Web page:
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From Wikipedia, the free encyclopedia

Avaaz.org is an international civic organization that promotes activism on issues such as climate change, human rights, and religious conflicts.[1] Its stated mission is to "ensure that the views and values of the world's people inform global decision-making." The organization operates in thirteen languages, and claims more than three million members worldwide.[2]

Contents

Etymology and origin

Avaaz means "noise" or "voice" in Hindi, Urdu, Dari, Persian, and other languages. Avaaz.org was co-founded by Res Publica, a global civic advocacy group and non-profit organization, and MoveOn, an American non-profit progressive public policy advocacy group and political action committee. The organization is also supported by Service Employees International Union, a founding partner, and GetUp.org.au. Avaaz's individual co-founders include Executive Director Ricken Patel, Virginia congressman Tom Perriello, Australian progressive entrepreneur David Madden, Jeremy Heimans, Andrea Woodhouse, Tom Pravda, and MoveOn Executive Director Eli Pariser.[3]

Activities

Avaaz is managed by a team of campaigners working from Switzerland, Brazil, the United States, Argentina, and the United Kingdom. They communicate with members via email, and employ campaigning tactics including online public petitions, videos, and email-your-leader tools.

At the 2007 G8 conference, Avaaz.org protested against the "U.S. administration [for its] 'wrecking tactics' and failure to agree to specific, binding global goals" when it came to the mitigation of global warming. At the event, Avaaz.org presented a petition signed by 355,000 people from 193 countries that supported its position.[4][5] Avaaz is also a co-organizer of the Global Day of Action for Burma along with Burma Campaign UK and Amnesty International. It has registered more than 750,000 signatures to a petition to the Chinese President Hu Jintao and the UN Security Council, urging them to "oppose a violent crackdown on the demonstrators" and "support genuine reconciliation and democracy".[6] Avaaz delivered this petition to UK Prime Minister Gordon Brown on October 15, 2007.[7][8]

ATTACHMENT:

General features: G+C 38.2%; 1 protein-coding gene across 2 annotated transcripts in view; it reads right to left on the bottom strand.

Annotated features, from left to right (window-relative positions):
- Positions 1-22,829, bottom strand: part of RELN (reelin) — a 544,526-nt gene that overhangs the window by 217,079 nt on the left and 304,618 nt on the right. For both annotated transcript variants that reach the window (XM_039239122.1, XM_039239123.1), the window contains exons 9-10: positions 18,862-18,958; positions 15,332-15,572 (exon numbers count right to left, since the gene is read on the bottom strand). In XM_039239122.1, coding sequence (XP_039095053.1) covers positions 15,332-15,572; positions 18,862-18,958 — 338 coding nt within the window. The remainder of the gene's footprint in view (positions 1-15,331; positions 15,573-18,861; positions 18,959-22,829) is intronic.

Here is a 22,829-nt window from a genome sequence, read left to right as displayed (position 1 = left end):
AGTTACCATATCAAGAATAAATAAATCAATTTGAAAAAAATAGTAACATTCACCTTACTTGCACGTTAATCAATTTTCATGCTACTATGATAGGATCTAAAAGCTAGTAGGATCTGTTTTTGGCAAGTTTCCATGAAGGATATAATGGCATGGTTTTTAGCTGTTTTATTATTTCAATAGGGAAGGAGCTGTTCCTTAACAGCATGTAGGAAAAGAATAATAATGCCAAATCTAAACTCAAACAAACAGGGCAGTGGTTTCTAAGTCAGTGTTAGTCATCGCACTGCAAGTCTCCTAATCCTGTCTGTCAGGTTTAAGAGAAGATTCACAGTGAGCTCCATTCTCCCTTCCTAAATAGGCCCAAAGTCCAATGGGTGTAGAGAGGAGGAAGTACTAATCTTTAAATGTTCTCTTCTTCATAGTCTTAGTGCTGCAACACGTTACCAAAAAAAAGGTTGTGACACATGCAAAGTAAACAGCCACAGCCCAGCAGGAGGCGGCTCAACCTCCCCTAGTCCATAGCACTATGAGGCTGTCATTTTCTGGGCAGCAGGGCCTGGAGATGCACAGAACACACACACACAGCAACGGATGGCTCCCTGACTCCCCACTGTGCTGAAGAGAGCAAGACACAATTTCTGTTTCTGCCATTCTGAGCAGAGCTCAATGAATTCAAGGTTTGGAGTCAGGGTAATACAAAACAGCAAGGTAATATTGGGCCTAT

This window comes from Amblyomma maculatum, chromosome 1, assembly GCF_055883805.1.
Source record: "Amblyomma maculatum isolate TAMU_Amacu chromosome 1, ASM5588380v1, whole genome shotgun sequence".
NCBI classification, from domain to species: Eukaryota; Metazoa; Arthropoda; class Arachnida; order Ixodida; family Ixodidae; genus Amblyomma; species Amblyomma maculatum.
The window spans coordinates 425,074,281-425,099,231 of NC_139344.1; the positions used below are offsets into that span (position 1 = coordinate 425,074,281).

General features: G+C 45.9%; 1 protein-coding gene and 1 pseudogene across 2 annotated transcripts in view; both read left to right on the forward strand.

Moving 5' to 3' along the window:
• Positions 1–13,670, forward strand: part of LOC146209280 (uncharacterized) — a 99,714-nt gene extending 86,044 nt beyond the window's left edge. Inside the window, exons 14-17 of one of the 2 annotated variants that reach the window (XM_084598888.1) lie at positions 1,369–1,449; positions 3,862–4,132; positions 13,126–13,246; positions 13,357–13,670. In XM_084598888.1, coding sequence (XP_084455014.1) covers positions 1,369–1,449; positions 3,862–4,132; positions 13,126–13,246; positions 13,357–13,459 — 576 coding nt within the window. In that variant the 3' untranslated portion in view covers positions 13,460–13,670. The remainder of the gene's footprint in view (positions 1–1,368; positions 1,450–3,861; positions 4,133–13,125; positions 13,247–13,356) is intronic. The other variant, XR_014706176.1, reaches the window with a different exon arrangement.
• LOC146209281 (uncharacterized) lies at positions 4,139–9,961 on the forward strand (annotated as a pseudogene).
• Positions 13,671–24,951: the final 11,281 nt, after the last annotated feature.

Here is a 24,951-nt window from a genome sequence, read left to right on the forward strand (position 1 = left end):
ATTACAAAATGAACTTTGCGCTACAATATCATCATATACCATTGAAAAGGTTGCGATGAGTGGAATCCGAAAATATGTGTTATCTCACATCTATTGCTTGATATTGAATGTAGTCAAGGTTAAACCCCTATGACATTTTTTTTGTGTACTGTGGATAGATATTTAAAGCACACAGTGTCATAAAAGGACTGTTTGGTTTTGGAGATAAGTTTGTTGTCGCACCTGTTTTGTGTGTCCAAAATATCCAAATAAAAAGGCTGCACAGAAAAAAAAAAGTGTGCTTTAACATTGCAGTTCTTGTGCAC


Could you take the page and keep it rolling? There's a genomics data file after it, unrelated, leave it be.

In March 2008, Avaaz launched a global petition to Chinese President Hu Jintao on Tibet, calling "restraint and respect for human rights" and the opening of "meaningful dialogue with the Dalai Lama."[9] This petition passed 1 million signatures in seven days, and has now reached more than 1.4 million signatures, making it among the largest and fastest-growing online petitions in history. The petition was delivered in protests and events at Chinese consulates and embassies around the world on March 31, 2008.[10]

The Avaaz video Stop the Clash of Civilizations, created with Agit-Pop Communications, won the YouTube 2007 Award in the "Political" category. It was, at one time, the all-time second most discussed video in the YouTube "News and Politics" section.[11][12] The video was also the winner of the 1st Annual DoGooderTV Non-Profit Video Awards[13] and the Popular Winner for Best Awareness-Raising Video in the 2007 Progressive Source Awards[14]

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Current campaigns

2009

On 21 September 2009, Avaaz.org staged a 'global wake-up call' to press world leaders to take action on climate. [1]

On 12 December 2009, Avaaz.org organized 3241 candle-lit vigils in 139 countries, again to press those attending the United Nations Climate Change Conference 2009 to reach a "Real Deal".[2]

As of January 2009, Avaaz.org was also running the following campaigns:

2010

On March 2010, Avaaz.org was also running the following campaign:

See also

References

External links


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